A Deeper Look at the 12 Steps: Step 1
Understanding the 12 Steps
Many people with addiction problems and substance use disorders find themselves in an alcohol or drug treatment center or rehab at some point, if they are so fortunate. However, this is not a universal reality and an equally large number of people don’t have access to an affordable drug rehab, so they seek the help of free support groups and programs, like Alcoholics Anonymous and Narcotics Anonymous.
It is a common misconception that completing an addiction treatment program will “fix” you, or get you well enough so that you can then go out and use substances like “normal people.” Unfortunately, this is rarely the case, and those who suffer from addiction need continuing support and structure in their lives. That’s where support through a 12-step program, like AA, is vital. Luckily, these programs are readily available and have improved the lives of people in recovery in almost every country around the world.
Despite their availability and apparent success, however, many people find themselves conflicted with the idea of joining AA for different reasons. Many people don’t like the fact that they have to label themselves as an addict or alcoholic, that they must come to terms with their powerlessness, or that they must put faith in a Higher Power. While the program is not scientifically proven, it is a fact that AA, NA, CA, and other similar programs working step-by-step to addiction management have helped millions of people.
What Is Step 1 of the 12-Step Program?
“We admitted we were powerless over alcohol—that our lives had become unmanageable.”
The first step is all about getting honest with yourself. It is said that the first step of the program is perhaps the most important step, because if you can’t admit there’s a problem, then you can’t work through that problem. This can be very difficult for a lot of people. They may have heard from friends, coworkers, or family members that they drink too much, but they can’t see for themselves how it is disrupting their lives.
No one wants to call themselves an alcoholic. No one wants to admit that they can’t control themselves, especially not when there’s already such a huge social stigma around alcoholism. Even though the American Medical Association declared that alcoholism is both a psychiatric and medical disease in 1991 and that having a parent who is an alcoholic can result in the child becoming an alcoholic in 40-60% of cases, people still believe alcoholism is a result of being weak or unable to control yourself.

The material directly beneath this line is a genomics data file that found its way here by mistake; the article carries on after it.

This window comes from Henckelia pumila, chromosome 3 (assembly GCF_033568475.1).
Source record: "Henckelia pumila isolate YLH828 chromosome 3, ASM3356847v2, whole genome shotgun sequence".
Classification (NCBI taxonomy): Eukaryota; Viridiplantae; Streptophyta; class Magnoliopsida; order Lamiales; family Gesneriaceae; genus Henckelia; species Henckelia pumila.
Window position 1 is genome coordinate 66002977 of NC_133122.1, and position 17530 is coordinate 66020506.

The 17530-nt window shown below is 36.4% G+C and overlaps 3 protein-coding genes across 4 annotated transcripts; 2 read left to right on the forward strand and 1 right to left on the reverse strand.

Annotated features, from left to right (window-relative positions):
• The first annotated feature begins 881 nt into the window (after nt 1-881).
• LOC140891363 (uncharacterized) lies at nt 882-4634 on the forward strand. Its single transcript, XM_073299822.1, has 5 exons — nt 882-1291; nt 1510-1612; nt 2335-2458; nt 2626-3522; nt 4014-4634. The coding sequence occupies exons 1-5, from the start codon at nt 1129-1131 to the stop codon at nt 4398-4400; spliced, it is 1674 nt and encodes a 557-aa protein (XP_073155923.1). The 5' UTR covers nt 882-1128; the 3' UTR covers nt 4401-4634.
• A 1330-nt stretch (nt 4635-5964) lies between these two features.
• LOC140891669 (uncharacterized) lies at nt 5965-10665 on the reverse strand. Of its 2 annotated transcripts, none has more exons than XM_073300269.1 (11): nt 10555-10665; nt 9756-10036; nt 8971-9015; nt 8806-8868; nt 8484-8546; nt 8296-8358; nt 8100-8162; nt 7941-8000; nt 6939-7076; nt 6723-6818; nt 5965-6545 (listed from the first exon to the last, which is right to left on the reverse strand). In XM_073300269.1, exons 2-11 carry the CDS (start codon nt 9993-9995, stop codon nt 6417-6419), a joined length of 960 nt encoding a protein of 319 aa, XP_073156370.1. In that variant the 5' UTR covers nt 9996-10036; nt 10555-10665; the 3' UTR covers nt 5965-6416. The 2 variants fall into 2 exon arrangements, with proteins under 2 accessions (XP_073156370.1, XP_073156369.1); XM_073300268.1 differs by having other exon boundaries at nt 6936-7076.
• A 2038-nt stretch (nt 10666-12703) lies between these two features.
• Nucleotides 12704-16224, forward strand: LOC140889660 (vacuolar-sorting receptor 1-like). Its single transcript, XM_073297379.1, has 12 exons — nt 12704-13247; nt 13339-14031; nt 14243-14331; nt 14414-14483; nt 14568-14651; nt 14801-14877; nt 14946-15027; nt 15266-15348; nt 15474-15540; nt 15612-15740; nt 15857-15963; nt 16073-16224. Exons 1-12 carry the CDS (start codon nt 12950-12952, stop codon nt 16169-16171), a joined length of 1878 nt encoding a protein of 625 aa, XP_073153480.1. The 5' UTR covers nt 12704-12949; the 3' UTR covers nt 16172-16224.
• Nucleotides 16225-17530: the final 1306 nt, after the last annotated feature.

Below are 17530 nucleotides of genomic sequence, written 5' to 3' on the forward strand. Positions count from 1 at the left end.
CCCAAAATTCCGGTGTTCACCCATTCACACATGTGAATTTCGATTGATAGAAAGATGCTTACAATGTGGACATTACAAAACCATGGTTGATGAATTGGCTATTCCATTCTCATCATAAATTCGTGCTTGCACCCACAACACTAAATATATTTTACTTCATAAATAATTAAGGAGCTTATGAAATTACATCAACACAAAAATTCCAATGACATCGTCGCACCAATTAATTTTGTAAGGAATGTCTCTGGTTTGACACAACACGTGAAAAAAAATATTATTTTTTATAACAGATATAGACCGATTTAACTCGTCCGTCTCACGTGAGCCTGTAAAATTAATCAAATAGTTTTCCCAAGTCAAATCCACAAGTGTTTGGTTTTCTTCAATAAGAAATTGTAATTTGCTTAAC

Alcoholics and addicts are not bad people, they are unwell people. While the disease of alcoholism cannot be cured as of now, it can be managed and put into remission just like other deadly diseases. By admitting you are powerless over alcohol, you come to realize that there is no such thing as “controlled drinking” or being able to manage it, which ultimately leads to worse and worse consequences, and that complete abstinence is the only answer.
Ways to Follow Step 1 of the 12 Steps of Alcoholics Anonymous
It is common to feel guilt and shame when working through the first step. Many alcoholics struggle to come to terms with the fact that they have a problem and that their loved ones aren’t simply overreacting.
For those struggling to follow AA’s step one, here are a couple things to try to make the process easier:
- Regularly attend AA meetings. Realizing you are not alone and that many other people have been exactly where you are now can help make it easier to admit that you are powerless over your alcohol consumption. Listening to other AA speakers can also help relieve the guilt and shame holding you back from following AA step 1.
- Approach an addiction or alcoholism counselor. Asking for help with your alcoholism means you admit you cannot control yourself and are in a position where you can’t triumph over your addiction alone. By working with a counselor, you can find ways to come to terms with the reality of your alcoholism and better follow the principles of honesty behind step one of the 12 steps recovery program.
Once you get honest with yourself and practice acceptance that you cannot control how much you drink or drink “normally,” you can start to do the real work.
Remember, staying sober isn’t the goal, your happiness is, and getting to a point where you are truly happy in recovery will be one of the most rewarding experiences of your life.
If you or a loved one is suffering from alcohol addiction, Yellowstone Recovery can guide you towards the first step of recovery. Explore our website today to learn more about our alcohol addiction recovery program and how we can help you.